Rice One!: Doing Good in 2018

Was your 2018 New Year’s Resolution to get smarter? Give more? Well, if you don’t feel like reading or searching for the charity for you, here’s one possible solution: FreeRice.

It’s an oldie but a goodie.

Created back in 2007, the game has donated trillions of grains of rice, from the United Nations World Food Program, and millions of users have helped accomplish this. The “100% non-profit website” accomplishes two goals: 1) it provides free education; and, 2) it strives to end world hunger one free grain of rice at a time.

I used to play it in the computer lab instead of solitaire, galaxy pinball, Runescape or Kongregate like the other kids. With several game types to choose from on FreeRice, my favorite right now is “famous paintings.” Thanks, Google Arts & Culture.

During the Aughts, there were a lot of sites that did similar things for idle, maybe even educational, gaming, to support such causes as feeding dogs, giving flour or beans.

From websites to apps, some things have changed. The top hits from the list are the following two, for donating for activity, rather than per dollar. Donate a Photo, supported by Johnson & Johnson only asks a photo! Charity Miles may make you walk a bit, but hey, cardio that gives to charity at no cost? Nice!

What I like about this

Apps that do good things are great. Altruism doesn’t need to be an uncomfortable adventure with the Peace Corps or Habitats for Humanity anymore! Now you can be your own type of superhero right from the comfort of home! Or at the gym!

That’s all pretty wonderful, but the ease of altruistic behavior and doing good isn’t entirely what keeps me excited about things like this. It’s where things like this will develop. What’s the diachronic outlook here?

Look at 2007 to 2017! Our charitable giving can start from a larger screen, playing games, answering questions and ultimately donating grains of rice at a time, to taking a selfie or a landscape photo and donating money to a variety of causes. Things look to be opening up in the direction of doing good.

People want to not only simplify their budgeting but do good with their wealth too. Even if only with spare change, they want to save easier, retire securer, and invest in their futures. I’d love nothing more than to delve into how the world around millennials is changing personal finance, but that’s for another article.

Here, I would like to conclude on an idea that I brought up in talking about Dr. Martin Luther King Jr. It came up in that post and may make a milestone moment this year: Universal Basic Income. It’s a topic that, like finance apps, will need to be further expounded elsewhere, because the concept of free money, as Finland has proven, is better than it sounds.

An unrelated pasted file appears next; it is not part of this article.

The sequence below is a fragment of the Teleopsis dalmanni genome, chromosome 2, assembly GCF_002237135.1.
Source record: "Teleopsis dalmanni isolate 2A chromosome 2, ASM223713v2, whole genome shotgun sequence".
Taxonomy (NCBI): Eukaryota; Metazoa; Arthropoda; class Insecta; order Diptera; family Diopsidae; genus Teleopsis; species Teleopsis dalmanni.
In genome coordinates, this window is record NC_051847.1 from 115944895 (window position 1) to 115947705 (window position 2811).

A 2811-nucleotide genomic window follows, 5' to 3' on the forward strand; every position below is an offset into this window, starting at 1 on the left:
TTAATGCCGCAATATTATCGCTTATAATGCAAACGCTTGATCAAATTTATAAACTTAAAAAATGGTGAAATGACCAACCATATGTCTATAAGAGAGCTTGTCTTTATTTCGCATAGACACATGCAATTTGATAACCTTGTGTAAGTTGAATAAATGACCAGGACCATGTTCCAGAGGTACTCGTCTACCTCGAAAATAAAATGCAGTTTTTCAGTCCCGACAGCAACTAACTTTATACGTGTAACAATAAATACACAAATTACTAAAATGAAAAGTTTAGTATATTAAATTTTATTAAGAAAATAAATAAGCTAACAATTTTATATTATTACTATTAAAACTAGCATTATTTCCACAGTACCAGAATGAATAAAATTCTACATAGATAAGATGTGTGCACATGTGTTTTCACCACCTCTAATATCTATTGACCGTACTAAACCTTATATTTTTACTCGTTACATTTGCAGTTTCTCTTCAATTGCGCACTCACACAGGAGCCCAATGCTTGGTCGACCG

A Universal Basic Income sounds awesome already, but it could get even better if it were integrated with the taxing system. Not stopping there though! Transparency is a must for personal finance and all parts of civil society.

The Universal Income (UI) and taxing software would need its own platform, like an app. The UI would need a fairly simple user interface, or (also) UI. In some of our minds, we may even imagine being able to move our money, plan, save, budget, and even decide how much of it is taxed and where it goes.

That would be the kind of future where getting involved and interactive means not only making money but budgeting and saving money and learning more about civics and taxes.

There’s another upside to it also: Say you don’t want to support war. Well, you can open up your UI app and would be able to set your taxes so none of your money went towards the military budget, and instead goes to the education budget or the highway budget. That would be the day, right?

We could use more organizations like OneTreePlanted too.

Manning: Whistleblower to Senator?

NORTH BETHESDA, Md. (AP) — Chelsea Manning intends to run for the U.S. Senate in Maryland, returning the transgender former soldier to the spotlight after her conviction for leaking classified documents and her early release from military prison. Manning, 30, filed her statement of candidacy with the Federal Election Commission on Thursday, listing an apartment…

via Chelsea Manning Files To Run For U.S. Senate In Maryland — CBS New York

Poetry Response to a Friend’s Article

delaware_river_night
Is Print Media really dying?
Either way, I’m already crying.
No way the few papers are lying.
No doubt for this fact     Time’s Up.
Reverse of Times, sign a planet’s dying.

Useless Executive Orders, “Great, Great” Broadband

President Donald Trump bragged to the American Farm Bureau Association convention in Nashville, Tennessee on Monday that two new executive orders he’s signed will help solve the lingering problem of terrible rural broadband speeds. According to the Reuters account, the orders make it “easier for the private sector to locate broadband infrastructure on federal land and buildings” […]

via Donald Trump’s Executive Orders on ‘Great, Great’ Rural Broadband Don’t Really Do Anything: — redlegagenda